The link to the Center for Medicare & Medicaid Services HIPAA information (provided above) is a great resource that provides a decision tree to assist organizations in determining if they are considered a covered entity as defined by the Privacy Rule. Importantly, not all researchers have to comply with the Privacy Rule. It is best to consult with the IRB at your institution to determine their rules and regulations regarding researchers and the Privacy Rule. Federal information for researchers on how to interpret the privacy rule is available at:

Research Repositories, Databases, and the HIPAA Privacy Rule

This web site provides detailed information about HIPAA Privacy Rule and its use when working within research repositories and databases (

3.4 Working with the Office of Protection for Research Subjects at Your Institution

Most research institutions have offices for research subject protection or regulatory affairs. These groups are responsible for upholding the rights of research subjects and participants. They also are responsible for reviewing protocols regularly and providing oversight to ensure that participants are being treated ethically and that the research is being conducted responsibly. Project managers work closely with these offices to make sure that the research is being conducted in accordance with regulatory guidelines that govern human subjects research. Project managers should become very familiar with the rules and regulations set forth by this office within their own institution.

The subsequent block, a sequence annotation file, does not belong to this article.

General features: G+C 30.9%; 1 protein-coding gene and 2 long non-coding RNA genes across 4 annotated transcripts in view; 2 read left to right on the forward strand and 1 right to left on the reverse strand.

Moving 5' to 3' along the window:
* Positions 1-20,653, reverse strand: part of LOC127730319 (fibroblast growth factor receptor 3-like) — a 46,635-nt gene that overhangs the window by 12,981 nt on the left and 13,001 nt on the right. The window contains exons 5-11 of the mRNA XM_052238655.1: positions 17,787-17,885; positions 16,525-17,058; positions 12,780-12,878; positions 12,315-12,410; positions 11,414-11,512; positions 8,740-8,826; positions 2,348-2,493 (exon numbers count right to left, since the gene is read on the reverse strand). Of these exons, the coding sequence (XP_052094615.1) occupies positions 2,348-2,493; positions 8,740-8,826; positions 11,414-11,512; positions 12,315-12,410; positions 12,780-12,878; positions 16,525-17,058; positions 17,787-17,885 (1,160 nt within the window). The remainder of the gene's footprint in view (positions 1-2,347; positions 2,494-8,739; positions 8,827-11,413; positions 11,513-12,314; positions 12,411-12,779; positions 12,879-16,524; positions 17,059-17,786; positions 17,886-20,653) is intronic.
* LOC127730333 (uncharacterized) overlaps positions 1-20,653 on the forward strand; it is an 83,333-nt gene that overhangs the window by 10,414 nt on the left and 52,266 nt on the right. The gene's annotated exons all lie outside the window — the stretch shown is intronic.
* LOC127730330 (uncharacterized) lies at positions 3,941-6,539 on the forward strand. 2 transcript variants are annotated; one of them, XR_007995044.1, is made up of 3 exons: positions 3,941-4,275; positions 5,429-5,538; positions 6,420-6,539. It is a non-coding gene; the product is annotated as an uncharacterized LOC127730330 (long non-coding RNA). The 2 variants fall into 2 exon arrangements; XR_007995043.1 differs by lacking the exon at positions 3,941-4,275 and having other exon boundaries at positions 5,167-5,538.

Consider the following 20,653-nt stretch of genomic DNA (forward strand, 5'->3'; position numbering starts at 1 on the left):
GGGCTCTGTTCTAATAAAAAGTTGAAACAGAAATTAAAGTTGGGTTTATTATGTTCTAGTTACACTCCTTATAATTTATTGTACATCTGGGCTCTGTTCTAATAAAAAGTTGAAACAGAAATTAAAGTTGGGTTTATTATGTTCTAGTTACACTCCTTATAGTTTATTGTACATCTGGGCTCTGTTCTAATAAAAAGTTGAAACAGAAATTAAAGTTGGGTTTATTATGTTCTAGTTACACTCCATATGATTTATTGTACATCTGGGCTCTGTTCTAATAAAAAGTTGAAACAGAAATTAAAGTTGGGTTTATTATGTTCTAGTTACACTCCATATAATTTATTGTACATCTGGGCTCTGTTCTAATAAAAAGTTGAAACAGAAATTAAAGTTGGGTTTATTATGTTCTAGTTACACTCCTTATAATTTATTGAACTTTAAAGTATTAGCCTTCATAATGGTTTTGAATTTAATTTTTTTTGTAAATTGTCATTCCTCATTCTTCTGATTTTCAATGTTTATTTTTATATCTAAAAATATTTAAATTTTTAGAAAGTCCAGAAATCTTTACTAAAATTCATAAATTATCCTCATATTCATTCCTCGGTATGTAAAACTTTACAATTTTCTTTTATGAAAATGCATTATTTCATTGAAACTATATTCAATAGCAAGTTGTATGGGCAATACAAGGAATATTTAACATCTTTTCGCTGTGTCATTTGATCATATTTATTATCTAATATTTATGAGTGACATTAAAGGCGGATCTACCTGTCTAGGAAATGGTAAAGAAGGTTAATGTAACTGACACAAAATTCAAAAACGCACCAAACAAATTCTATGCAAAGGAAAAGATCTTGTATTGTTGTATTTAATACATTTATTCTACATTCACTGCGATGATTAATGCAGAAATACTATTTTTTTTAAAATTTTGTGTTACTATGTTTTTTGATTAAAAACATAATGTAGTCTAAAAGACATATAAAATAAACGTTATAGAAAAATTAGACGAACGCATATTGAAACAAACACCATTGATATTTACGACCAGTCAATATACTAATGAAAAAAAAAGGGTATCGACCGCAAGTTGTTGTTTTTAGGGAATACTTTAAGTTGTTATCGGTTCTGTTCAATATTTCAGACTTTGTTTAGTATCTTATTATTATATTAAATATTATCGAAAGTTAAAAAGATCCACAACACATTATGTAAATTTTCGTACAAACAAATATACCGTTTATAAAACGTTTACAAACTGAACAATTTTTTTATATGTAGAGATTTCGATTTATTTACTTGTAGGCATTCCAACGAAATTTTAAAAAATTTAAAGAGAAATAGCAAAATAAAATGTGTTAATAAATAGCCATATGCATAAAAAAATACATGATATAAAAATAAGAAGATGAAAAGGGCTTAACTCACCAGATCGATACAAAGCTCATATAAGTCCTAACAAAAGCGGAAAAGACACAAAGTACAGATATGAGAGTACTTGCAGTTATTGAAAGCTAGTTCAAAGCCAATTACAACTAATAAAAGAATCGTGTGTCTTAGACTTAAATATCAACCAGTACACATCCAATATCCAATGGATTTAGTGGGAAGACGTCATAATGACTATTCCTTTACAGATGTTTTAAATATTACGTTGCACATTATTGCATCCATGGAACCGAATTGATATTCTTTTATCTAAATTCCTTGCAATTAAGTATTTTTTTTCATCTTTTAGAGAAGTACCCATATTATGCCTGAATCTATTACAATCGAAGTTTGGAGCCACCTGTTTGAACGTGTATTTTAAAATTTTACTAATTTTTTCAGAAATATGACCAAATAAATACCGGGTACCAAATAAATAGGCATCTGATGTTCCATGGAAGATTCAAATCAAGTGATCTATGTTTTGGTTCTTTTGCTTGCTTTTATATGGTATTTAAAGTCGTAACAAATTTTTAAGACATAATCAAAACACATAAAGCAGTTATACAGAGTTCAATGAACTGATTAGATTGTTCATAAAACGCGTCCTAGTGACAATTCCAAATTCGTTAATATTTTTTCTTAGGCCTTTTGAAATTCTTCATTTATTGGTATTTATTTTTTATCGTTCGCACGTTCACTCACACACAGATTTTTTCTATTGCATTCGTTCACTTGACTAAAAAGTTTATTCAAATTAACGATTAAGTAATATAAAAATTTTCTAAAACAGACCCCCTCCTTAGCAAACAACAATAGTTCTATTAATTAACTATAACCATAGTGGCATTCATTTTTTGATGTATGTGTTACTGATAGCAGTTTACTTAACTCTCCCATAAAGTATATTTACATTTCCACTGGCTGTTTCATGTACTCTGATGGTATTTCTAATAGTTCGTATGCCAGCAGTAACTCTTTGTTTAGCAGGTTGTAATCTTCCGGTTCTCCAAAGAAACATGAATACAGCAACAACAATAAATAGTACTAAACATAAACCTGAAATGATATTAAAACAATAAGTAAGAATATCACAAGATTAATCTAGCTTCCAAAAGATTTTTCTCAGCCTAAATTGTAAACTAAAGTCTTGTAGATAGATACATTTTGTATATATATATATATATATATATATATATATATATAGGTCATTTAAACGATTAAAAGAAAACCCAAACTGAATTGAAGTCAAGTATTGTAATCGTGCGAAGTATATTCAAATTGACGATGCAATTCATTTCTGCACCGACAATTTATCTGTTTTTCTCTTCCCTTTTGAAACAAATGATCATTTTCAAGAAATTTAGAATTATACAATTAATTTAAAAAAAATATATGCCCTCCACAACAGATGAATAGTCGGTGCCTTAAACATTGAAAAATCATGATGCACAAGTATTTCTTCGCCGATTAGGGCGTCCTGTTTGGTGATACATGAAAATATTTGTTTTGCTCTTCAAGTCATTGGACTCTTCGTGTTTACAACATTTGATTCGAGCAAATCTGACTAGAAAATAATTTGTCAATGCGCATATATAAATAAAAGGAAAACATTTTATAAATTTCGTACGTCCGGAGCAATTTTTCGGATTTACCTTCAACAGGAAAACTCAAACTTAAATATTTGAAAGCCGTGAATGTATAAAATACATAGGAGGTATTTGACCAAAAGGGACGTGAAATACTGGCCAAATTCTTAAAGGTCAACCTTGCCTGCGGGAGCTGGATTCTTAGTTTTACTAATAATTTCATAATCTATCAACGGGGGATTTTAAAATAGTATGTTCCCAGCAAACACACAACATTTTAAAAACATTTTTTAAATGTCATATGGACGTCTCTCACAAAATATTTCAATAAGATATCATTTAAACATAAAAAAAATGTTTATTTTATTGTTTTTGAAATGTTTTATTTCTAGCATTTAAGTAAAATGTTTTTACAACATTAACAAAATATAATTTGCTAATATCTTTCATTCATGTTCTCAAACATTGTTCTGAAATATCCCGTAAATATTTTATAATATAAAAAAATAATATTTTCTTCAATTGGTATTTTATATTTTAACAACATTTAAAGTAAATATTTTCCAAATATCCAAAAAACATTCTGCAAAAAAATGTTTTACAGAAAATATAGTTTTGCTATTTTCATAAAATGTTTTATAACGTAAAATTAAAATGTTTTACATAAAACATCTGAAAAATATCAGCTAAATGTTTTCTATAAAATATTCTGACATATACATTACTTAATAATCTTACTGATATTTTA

3.5 Attending Ethics and Human Subjects Training

One way for the project manager to ensure that he or she is familiar with the rules and regulations that govern human subjects research is by attending human subjects trainings offered at his or her respective institution. Most research institutions offer on-line training.

3.6 Submitting and Maintaining IRB Approval

IRB approval must be renewed annually. Most research institutions have standard procedures for submitting and maintaining IRB approval for a study, including forms that should be completed and the number of copies of the application that must be submitted based on the study's review status (i.e., full or expedited review; see IRB section).

3.7 Identifying and Reporting Adverse Events

Identifying and reporting adverse events is very important. An adverse event is broadly defined as any unfavorable or unintended sign (including an abnormal laboratory finding, symptom, or disease temporally associated with the use of an investigational product or participation in the study), whether or not it is considered related to participation in the research. In a survey study, an example of an adverse event is if a person mentions he or she has had thoughts of committing suicide, or a person is unusually agitated by a line of questioning. These should be reported to the IRB within the time-frame specified by the institution at which the adverse event has occurred. Most research institutions have an Internet-based adverse event submission form.